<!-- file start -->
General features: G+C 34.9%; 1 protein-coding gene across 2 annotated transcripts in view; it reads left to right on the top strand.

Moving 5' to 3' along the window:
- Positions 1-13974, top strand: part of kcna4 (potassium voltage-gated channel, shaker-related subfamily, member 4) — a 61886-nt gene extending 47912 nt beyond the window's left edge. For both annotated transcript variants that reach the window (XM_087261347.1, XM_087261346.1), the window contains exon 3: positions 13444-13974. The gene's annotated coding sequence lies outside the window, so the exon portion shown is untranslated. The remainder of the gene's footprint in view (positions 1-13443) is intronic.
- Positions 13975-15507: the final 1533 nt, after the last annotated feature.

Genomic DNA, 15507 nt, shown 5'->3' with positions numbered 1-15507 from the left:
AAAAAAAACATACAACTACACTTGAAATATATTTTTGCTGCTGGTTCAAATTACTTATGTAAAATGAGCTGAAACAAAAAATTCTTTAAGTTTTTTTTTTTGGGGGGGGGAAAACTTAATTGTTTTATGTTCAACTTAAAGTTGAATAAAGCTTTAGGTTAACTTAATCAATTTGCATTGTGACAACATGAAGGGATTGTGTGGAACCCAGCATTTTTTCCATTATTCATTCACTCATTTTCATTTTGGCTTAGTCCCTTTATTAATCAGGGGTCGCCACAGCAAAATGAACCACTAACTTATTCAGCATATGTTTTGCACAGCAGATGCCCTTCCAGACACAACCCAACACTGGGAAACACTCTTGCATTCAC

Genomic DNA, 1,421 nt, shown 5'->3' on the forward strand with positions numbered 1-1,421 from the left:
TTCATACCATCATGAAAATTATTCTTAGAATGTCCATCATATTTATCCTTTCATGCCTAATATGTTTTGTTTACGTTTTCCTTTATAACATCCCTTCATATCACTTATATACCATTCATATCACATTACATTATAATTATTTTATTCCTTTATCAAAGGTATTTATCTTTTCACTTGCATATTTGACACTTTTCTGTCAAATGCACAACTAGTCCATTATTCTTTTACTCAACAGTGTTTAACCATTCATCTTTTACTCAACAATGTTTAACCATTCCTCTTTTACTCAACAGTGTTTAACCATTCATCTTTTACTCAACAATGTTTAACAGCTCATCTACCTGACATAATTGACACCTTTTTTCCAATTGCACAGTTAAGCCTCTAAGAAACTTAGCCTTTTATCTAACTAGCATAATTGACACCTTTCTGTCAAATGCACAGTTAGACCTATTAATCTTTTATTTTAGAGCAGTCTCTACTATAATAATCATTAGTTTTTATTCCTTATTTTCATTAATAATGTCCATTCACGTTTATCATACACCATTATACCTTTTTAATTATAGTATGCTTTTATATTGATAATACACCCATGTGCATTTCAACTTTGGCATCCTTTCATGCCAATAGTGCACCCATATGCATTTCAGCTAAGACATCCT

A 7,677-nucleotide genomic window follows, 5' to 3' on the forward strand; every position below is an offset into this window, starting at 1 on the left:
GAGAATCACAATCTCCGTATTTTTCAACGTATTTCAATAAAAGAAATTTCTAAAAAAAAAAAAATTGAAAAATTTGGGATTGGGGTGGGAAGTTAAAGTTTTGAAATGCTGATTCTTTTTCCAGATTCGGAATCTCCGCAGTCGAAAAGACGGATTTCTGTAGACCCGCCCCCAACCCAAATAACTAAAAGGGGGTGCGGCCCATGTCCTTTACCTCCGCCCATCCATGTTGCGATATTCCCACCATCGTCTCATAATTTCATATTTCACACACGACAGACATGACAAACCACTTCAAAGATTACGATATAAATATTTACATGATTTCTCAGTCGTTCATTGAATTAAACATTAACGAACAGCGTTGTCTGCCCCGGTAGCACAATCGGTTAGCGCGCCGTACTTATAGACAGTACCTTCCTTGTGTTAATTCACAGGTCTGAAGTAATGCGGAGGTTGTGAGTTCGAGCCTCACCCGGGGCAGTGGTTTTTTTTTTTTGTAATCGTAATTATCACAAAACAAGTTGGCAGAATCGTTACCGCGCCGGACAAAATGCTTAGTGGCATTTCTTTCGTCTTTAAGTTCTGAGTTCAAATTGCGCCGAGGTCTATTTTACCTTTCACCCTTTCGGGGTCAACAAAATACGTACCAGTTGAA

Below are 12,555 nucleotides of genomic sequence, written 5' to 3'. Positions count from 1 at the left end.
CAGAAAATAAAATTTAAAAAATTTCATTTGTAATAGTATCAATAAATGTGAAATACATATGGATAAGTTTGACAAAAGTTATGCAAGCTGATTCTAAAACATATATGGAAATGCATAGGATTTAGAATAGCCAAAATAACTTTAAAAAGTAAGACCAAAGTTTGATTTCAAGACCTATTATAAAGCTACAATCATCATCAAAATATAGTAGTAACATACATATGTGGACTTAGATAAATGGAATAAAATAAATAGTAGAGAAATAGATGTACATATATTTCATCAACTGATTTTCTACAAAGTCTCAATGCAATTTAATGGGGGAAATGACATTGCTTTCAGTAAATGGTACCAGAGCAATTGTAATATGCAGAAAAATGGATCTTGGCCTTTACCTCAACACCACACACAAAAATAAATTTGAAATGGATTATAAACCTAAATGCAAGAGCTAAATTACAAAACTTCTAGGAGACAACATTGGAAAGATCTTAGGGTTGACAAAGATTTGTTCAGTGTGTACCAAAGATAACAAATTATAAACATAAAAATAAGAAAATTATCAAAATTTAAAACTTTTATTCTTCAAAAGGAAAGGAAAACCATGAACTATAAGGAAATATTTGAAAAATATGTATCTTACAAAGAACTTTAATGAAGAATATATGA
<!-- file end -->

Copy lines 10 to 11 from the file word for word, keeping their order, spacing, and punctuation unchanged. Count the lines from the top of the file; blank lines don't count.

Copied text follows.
GAGAATCACAATCTCCGTATTTTTCAACGTATTTCAATAAAAGAAATTTCTAAAAAAAAAAAAATTGAAAAATTTGGGATTGGGGTGGGAAGTTAAAGTTTTGAAATGCTGATTCTTTTTCCAGATTCGGAATCTCCGCAGTCGAAAAGACGGATTTCTGTAGACCCGCCCCCAACCCAAATAACTAAAAGGGGGTGCGGCCCATGTCCTTTACCTCCGCCCATCCATGTTGCGATATTCCCACCATCGTCTCATAATTTCATATTTCACACACGACAGACATGACAAACCACTTCAAAGATTACGATATAAATATTTACATGATTTCTCAGTCGTTCATTGAATTAAACATTAACGAACAGCGTTGTCTGCCCCGGTAGCACAATCGGTTAGCGCGCCGTACTTATAGACAGTACCTTCCTTGTGTTAATTCACAGGTCTGAAGTAATGCGGAGGTTGTGAGTTCGAGCCTCACCCGGGGCAGTGGTTTTTTTTTTTTGTAATCGTAATTATCACAAAACAAGTTGGCAGAATCGTTACCGCGCCGGACAAAATGCTTAGTGGCATTTCTTTCGTCTTTAAGTTCTGAGTTCAAATTGCGCCGAGGTCTATTTTACCTTTCACCCTTTCGGGGTCAACAAAATACGTACCAGTTGAA

Below are 12,555 nucleotides of genomic sequence, written 5' to 3'. Positions count from 1 at the left end.